In the third week of December, things become critical.  You have inexplicably said yes to way more invitations than you can possibly attend.  And you promised yourself you would say "no" this year.  Ah well.  Now it's difficult to extricate yourself from these events.  How on earth did this happen again?  You've been eating so many cookies and holiday sweets that the sugar rushes - and then collapses - are playing havoc with your thinking.  You've probably eaten the equivalent of a couple pounds each of sugar, butter and flour.  That's got to be good for the metabolism, huh?  And all that extra coffee isn't helping.  Did these clothes shrink or something?  You've got to work on that report, I mean you really do, but now you must get that shopping done that you've been postponing, and the stores are ridiculously crowded.  Truth be you can't even find a parking space in the mall lots.   You opt for online - but it still takes forever making a decision.  And you hope you can still get delivery of THE toy that Santa has to have under the tree (they promise you can, but they promised that last year didn't they).  OMG, why did you wait so long.  Remember, you've still got that report (yes, yes, thank you so much for reminding me) and a score of donor phone calls to make, and by now you begin to hate, yes hate, at least certain of the Christmas songs that ubiquitously play all the time.  Joy to the World to you maybe pal. The colors red and green are getting on your nerves and even starting to make your stomach ache.  And the crowds and traffic everywhere are unbelievable. These people need to stay home more.  Oh, and the Christmas budget you swore to adhere to?  You exceeded that two weeks ago.  There is no choice at work: you've just got to cut back to those things that absolutely, positively have to get done, no excuses.  You wonder if that is even possible. You suspect (correctly) that it's not.

The last few days before Christmas yield no breaks.  Still a last minute gift or two to buy perhaps,  and even if that's done, you got to wrap them and distribute them, and OMG did you get that Silent Santa gift for your work colleague yet?  You rush out at lunchtime.  Half your meals are at events, the other half are eaten standing up or at your desk.  You're eating too much you know, drinking a bit more often too (what exactly is in egg nog anyway?), and you are dog tired. Boy, the holidays are a lot of work.  By now if you are seriously considering that you can still finish the workload, you are faking it.  In the back of your head you are rationalizing that a lot of stuff can wait until next week (or maybe next year!)  That damn report.  Maybe a Christmas eve all nighter?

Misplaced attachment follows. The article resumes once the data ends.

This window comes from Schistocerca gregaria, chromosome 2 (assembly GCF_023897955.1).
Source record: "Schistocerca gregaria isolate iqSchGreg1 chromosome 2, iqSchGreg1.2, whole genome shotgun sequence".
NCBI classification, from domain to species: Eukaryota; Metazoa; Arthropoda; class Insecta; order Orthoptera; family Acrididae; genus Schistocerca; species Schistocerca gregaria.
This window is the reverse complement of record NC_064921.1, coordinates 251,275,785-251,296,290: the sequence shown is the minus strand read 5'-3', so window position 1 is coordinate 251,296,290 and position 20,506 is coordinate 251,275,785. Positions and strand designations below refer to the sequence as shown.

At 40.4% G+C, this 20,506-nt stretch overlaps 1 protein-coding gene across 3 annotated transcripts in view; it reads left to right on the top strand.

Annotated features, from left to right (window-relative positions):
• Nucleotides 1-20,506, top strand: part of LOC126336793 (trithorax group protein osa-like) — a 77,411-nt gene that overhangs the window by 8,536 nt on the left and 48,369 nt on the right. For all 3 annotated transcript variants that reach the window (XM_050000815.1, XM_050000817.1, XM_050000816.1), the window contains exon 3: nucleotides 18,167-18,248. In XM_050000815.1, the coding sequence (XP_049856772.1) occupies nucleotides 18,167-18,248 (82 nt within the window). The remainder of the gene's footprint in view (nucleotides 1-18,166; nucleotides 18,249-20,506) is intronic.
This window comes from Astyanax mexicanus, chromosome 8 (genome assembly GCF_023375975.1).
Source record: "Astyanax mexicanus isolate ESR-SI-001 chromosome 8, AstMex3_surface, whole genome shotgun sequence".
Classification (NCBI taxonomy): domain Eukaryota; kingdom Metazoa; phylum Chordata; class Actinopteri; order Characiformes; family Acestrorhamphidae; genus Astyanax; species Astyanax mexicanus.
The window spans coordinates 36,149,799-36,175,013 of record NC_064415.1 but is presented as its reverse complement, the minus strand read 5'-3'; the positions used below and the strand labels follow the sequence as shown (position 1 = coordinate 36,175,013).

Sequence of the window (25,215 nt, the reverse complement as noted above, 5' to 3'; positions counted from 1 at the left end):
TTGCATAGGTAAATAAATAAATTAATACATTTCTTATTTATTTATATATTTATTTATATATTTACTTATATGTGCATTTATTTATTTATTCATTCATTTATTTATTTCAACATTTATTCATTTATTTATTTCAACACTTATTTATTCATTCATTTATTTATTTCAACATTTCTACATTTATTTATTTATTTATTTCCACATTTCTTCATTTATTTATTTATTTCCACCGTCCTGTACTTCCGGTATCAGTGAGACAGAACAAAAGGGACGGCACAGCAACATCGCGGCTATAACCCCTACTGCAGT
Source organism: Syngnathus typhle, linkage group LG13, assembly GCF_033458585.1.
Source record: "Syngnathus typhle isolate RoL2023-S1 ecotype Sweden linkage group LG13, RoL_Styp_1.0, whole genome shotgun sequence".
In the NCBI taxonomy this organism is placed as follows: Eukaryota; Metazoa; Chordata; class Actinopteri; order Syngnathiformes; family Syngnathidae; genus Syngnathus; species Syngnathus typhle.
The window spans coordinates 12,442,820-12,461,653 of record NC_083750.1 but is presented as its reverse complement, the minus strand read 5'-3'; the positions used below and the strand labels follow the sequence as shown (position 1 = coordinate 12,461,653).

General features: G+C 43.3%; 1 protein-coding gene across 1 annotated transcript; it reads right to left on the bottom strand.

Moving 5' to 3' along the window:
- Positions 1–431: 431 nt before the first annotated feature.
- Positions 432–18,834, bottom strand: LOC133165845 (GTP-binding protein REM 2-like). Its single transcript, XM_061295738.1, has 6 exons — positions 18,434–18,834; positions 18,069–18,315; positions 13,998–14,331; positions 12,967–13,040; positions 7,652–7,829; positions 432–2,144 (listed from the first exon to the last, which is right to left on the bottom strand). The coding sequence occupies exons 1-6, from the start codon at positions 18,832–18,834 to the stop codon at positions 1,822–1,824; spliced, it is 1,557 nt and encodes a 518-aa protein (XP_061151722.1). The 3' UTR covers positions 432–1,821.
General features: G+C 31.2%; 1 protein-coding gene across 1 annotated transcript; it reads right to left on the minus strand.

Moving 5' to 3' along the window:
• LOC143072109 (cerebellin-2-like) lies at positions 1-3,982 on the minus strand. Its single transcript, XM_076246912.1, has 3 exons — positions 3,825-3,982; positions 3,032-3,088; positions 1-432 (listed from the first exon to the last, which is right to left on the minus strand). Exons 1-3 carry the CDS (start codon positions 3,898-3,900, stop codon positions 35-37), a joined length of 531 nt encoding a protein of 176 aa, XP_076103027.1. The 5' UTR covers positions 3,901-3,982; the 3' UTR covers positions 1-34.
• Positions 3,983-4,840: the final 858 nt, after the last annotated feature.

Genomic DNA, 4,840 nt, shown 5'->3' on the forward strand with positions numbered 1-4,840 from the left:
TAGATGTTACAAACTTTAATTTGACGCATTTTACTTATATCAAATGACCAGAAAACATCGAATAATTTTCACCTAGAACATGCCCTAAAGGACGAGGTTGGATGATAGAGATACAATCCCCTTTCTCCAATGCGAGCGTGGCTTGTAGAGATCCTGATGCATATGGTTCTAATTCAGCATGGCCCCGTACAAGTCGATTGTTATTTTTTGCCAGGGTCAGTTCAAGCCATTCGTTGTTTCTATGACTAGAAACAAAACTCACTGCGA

And then there is the day itself.  Family, friends, and too much of everything.  Hopefully the day goes by without incident - though there is no guarantee of that.  Somebody may get on somebody's nerves.  Remember no discussing politics or anything controversial!  You hope you can keep quiet.  You promise you'll try.  Once it's over, you can begin to recover.  Resolve to do better in the coming week.  But New Year's is on a Friday, and thus New Year's eve is on Thursday, and so your head won't be much into work from Wednesday on.  With Monday a kind of December Christmas season hangover day, that leaves you with Tuesday to actually get anything done.  Oh dear. So much to do in one day.  Your mind wanders.  If everybody would just leave you alone for the whole day, you know you could actually get a lot done on Tuesday, but there is little chance they will leave you alone.  It's December, you are in open season play.  Your time is simply not your own.  Deal with it.

Monday, January 4th:  With December gone, life can return to normal and you can again take some control of your life.  That comforting feeling is only interrupted by the realization of how much work you have on your plate.  Aaarrggg!!  We will all resolve to get healthy and to get organized in 2016.  A small percentage of us have any chance of staying that course.  Our intentions are good anyway.

It is after all, now an eleven month year.  December is just a holiday.

But despite the stress and the pitfalls of an unforgiving December, despite too much work, much of which doesn't get done, the holidays still bring to most of us some joy and magic of a season where people are kind, and humanity's better impulses are on display.  We celebrate moments of joy and find comfort anew in the smiles of people's good will.  And for those lucky enough to share these holidays with kids, the magic is apparent and it becomes obvious why we can cope with the bad stuff.  The hope and innocence of children is why we are able to steel ourselves against the cruelty and insanity of a world that sometimes seems hopeless.  The holidays and December may be a whirlwind, but there is much joy to embrace.  No, we don't get all the work done, but it's ok, it will still be there when we return.  It always is.

[Of course, for those out there who are the ultra managers who are organized and on top of it all, this Christmas season is likely a piece of cake and enjoyable on every level.  To all of you I can only say:  "Go Away."]

No matter what, or how, you celebrate at this time of year, I wish you all the happiest of holidays.